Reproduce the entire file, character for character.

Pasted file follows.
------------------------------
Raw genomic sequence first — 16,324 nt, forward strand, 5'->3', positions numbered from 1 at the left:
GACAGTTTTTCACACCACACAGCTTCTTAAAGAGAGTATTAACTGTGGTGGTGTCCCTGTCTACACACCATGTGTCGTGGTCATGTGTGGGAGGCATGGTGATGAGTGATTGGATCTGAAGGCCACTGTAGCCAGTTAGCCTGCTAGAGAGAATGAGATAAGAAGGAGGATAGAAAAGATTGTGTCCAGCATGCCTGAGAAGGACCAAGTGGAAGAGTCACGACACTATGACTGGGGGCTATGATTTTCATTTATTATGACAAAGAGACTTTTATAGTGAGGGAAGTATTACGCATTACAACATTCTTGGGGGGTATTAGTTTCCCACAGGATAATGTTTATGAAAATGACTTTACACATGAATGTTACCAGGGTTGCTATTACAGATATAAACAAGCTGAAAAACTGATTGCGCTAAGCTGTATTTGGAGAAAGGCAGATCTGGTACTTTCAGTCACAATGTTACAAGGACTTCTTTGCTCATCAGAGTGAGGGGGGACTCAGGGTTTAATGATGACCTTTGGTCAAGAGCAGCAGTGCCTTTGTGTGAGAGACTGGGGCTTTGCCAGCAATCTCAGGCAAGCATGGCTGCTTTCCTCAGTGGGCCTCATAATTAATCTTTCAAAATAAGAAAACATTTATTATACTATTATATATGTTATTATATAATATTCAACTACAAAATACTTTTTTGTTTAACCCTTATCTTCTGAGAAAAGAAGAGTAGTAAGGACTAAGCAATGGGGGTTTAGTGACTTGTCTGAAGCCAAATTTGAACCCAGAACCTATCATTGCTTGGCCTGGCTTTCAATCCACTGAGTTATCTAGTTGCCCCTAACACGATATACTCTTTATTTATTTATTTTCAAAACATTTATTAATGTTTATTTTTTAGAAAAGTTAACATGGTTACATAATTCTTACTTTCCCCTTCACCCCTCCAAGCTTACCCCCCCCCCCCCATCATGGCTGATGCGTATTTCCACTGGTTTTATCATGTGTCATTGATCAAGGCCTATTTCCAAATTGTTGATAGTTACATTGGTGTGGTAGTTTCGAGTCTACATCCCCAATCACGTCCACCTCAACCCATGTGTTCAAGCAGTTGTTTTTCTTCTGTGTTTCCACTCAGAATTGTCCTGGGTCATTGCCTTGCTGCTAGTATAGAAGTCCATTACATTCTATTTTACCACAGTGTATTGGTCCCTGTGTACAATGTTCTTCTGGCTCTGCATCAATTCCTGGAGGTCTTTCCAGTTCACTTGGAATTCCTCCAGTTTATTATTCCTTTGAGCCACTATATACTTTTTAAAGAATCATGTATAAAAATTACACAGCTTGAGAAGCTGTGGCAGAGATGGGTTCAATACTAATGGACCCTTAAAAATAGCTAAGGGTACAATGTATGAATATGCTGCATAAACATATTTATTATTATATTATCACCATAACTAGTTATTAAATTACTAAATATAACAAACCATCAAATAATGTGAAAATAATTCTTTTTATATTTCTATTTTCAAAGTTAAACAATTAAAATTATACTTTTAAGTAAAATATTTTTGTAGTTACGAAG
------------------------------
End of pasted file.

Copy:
Raw genomic sequence first — 16,324 nt, forward strand, 5'->3', positions numbered from 1 at the left:
GACAGTTTTTCACACCACACAGCTTCTTAAAGAGAGTATTAACTGTGGTGGTGTCCCTGTCTACACACCATGTGTCGTGGTCATGTGTGGGAGGCATGGTGATGAGTGATTGGATCTGAAGGCCACTGTAGCCAGTTAGCCTGCTAGAGAGAATGAGATAAGAAGGAGGATAGAAAAGATTGTGTCCAGCATGCCTGAGAAGGACCAAGTGGAAGAGTCACGACACTATGACTGGGGGCTATGATTTTCATTTATTATGACAAAGAGACTTTTATAGTGAGGGAAGTATTACGCATTACAACATTCTTGGGGGGTATTAGTTTCCCACAGGATAATGTTTATGAAAATGACTTTACACATGAATGTTACCAGGGTTGCTATTACAGATATAAACAAGCTGAAAAACTGATTGCGCTAAGCTGTATTTGGAGAAAGGCAGATCTGGTACTTTCAGTCACAATGTTACAAGGACTTCTTTGCTCATCAGAGTGAGGGGGGACTCAGGGTTTAATGATGACCTTTGGTCAAGAGCAGCAGTGCCTTTGTGTGAGAGACTGGGGCTTTGCCAGCAATCTCAGGCAAGCATGGCTGCTTTCCTCAGTGGGCCTCATAATTAATCTTTCAAAATAAGAAAACATTTATTATACTATTATATATGTTATTATATAATATTCAACTACAAAATACTTTTTTGTTTAACCCTTATCTTCTGAGAAAAGAAGAGTAGTAAGGACTAAGCAATGGGGGTTTAGTGACTTGTCTGAAGCCAAATTTGAACCCAGAACCTATCATTGCTTGGCCTGGCTTTCAATCCACTGAGTTATCTAGTTGCCCCTAACACGATATACTCTTTATTTATTTATTTTCAAAACATTTATTAATGTTTATTTTTTAGAAAAGTTAACATGGTTACATAATTCTTACTTTCCCCTTCACCCCTCCAAGCTTACCCCCCCCCCCCCATCATGGCTGATGCGTATTTCCACTGGTTTTATCATGTGTCATTGATCAAGGCCTATTTCCAAATTGTTGATAGTTACATTGGTGTGGTAGTTTCGAGTCTACATCCCCAATCACGTCCACCTCAACCCATGTGTTCAAGCAGTTGTTTTTCTTCTGTGTTTCCACTCAGAATTGTCCTGGGTCATTGCCTTGCTGCTAGTATAGAAGTCCATTACATTCTATTTTACCACAGTGTATTGGTCCCTGTGTACAATGTTCTTCTGGCTCTGCATCAATTCCTGGAGGTCTTTCCAGTTCACTTGGAATTCCTCCAGTTTATTATTCCTTTGAGCCACTATATACTTTTTAAAGAATCATGTATAAAAATTACACAGCTTGAGAAGCTGTGGCAGAGATGGGTTCAATACTAATGGACCCTTAAAAATAGCTAAGGGTACAATGTATGAATATGCTGCATAAACATATTTATTATTATATTATCACCATAACTAGTTATTAAATTACTAAATATAACAAACCATCAAATAATGTGAAAATAATTCTTTTTATATTTCTATTTTCAAAGTTAAACAATTAAAATTATACTTTTAAGTAAAATATTTTTGTAGTTACGAAG